A Multi-tasking World to Love and Distrust


Lori Aratani, over at the Washington Post has written an interesting piece titled Teens Can Multitask, But What Are Costs? I
suspect the cost is not only to teens. With exploding responsibilities,
who doesn’t feel like they have way too much on their plate?

Loriaratani
Lori Aratani, over at the Washington Post has written an interesting piece titled Teens Can Multitask, But What Are Costs? I
suspect the cost is not only to teens. With exploding responsibilities,
who doesn’t feel like they have way too much on their plate?

It’s homework time and 17-year-old Megan Casady of Silver Spring is ready to study.

She
heads down to the basement, turns on MTV and boots up her computer.
Over the next half hour, Megan will send about a dozen instant messages
discussing the potential for a midweek snow day. She’ll take at least
one cellphone call, fire off a couple of text messages, scan
Weather.com, volunteer to help with a campus cleanup day at James
Hubert Blake High School where she is a senior, post some comments on a
friend’s Facebook page and check out the new pom squad pictures another
friend has posted on hers.

In between, she’ll define "descent
with modification" and explain how "the tree analogy represents the
evolutionary relationship of creatures" on a worksheet for her AP
biology class.

Call it multitasking homework, Generation ‘Net style.

Multitasking
Makes me a little weak in the knees, but I find myself doing a
half-dozen things while I write this and I’m a hell of a long distance
from my teens. That touches on the reality of constant information, which is akin to constant stimulation, which is akin to who knows what? Bad government? Misunderstanding the issues? Inability to know the difference?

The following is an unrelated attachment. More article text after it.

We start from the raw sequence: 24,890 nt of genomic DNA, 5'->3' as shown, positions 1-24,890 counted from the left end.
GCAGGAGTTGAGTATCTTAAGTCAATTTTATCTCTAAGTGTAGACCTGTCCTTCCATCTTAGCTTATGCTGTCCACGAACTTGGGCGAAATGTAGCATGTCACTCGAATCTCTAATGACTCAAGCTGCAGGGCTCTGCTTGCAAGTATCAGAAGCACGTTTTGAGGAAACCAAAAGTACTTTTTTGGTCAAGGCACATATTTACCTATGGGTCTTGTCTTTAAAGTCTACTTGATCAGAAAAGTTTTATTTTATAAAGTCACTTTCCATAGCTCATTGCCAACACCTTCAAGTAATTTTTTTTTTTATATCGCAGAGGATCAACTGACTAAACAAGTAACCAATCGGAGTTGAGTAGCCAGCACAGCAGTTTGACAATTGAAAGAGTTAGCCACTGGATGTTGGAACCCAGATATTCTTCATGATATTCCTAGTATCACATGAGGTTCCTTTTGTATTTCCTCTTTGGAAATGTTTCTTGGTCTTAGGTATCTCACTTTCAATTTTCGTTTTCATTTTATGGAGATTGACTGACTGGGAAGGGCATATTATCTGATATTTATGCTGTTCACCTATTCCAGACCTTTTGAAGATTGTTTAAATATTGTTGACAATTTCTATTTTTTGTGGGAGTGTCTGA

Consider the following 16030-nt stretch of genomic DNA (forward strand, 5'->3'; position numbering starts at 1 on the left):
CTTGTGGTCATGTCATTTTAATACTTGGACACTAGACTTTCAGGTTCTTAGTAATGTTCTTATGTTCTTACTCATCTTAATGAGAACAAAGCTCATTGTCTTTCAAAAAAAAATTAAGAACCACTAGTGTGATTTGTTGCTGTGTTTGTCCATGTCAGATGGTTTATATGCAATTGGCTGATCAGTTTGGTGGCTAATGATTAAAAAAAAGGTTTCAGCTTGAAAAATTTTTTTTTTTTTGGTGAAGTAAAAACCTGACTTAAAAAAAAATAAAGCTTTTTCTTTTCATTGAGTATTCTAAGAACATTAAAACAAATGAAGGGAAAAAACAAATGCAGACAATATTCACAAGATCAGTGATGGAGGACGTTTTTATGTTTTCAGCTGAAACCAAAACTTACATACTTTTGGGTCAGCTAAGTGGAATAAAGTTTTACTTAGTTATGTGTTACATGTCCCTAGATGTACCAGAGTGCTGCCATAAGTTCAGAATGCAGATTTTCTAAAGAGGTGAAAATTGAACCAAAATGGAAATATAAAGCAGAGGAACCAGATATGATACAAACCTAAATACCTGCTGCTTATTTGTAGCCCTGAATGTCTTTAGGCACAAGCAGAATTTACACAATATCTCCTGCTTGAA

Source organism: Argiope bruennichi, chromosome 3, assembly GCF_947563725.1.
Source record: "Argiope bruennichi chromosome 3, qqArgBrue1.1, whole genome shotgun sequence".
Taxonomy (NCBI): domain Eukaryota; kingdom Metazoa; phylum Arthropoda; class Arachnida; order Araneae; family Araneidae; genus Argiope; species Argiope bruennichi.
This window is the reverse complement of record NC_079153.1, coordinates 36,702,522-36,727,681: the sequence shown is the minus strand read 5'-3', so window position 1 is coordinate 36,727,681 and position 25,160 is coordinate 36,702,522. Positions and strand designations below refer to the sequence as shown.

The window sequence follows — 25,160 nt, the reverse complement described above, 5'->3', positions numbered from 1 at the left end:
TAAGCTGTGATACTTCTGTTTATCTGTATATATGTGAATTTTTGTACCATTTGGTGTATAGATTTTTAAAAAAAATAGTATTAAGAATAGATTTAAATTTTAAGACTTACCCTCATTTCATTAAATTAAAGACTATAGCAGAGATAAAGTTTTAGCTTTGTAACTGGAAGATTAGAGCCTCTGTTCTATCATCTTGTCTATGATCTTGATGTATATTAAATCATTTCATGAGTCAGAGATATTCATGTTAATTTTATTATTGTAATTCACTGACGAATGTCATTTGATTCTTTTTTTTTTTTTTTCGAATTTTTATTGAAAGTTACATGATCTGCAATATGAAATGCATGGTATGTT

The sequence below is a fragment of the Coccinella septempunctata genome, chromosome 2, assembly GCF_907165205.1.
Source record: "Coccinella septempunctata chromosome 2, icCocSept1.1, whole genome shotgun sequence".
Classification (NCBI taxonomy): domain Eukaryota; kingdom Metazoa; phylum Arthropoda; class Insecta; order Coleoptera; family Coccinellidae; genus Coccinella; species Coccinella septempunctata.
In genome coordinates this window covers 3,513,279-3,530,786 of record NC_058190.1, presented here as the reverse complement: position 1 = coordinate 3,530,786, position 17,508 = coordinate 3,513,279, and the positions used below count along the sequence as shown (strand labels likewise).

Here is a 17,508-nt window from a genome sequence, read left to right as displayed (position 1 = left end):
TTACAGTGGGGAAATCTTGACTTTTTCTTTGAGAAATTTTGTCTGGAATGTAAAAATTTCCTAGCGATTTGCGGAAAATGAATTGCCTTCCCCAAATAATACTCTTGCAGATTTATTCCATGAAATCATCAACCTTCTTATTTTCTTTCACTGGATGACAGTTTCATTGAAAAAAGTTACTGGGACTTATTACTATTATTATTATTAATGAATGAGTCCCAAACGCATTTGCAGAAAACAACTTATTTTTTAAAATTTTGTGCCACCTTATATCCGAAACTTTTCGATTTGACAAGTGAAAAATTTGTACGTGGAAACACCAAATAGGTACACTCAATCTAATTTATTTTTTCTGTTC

There
is special concern for teenagers because parts of their brain are still
developing, said Jordan Grafman, chief of cognitive neuroscience at the
National Institute of Neurological Disorders and Stroke.

"Introducing
multitasking in younger kids in my opinion can be detrimental," he
said. "One of the biggest problems about multitasking is that it’s
almost impossible to gain a depth of knowledge of any of the tasks you
do while you’re multitasking. And if it becomes normal to do, you’ll
likely be satisfied with very surface-level investigation and
knowledge."

Surface level investigation and knowledge? The comparison to our present problematic government is irresistible.

The
current generation of teens "is trying to do lots of multitasking
because they think it’s cool and less boring and because they have lots
of gadgets that help them be more successful at this," said David
Meyer, director of the Brain, Cognition and Action Laboratory at the
University of Michigan. "The belief is they’re getting good at this and
that they’re much better than the older generation at it and that
there’s no cost to their efficiency."

Bushftbenning
In the true spirit of ‘form follows function,’ media advertisers pace
their ads to the five-second sound bites teens respond to. But we all
get the message—or don’t get it and the results can be profound. When a
president repeats that al-Qaeda is attacking us in Iraq and al-Qaeda
attacked us on 9-11, the inescapable (and incorrect) conclusion that
Iraq caused the World Trade Center collapse is still out there, still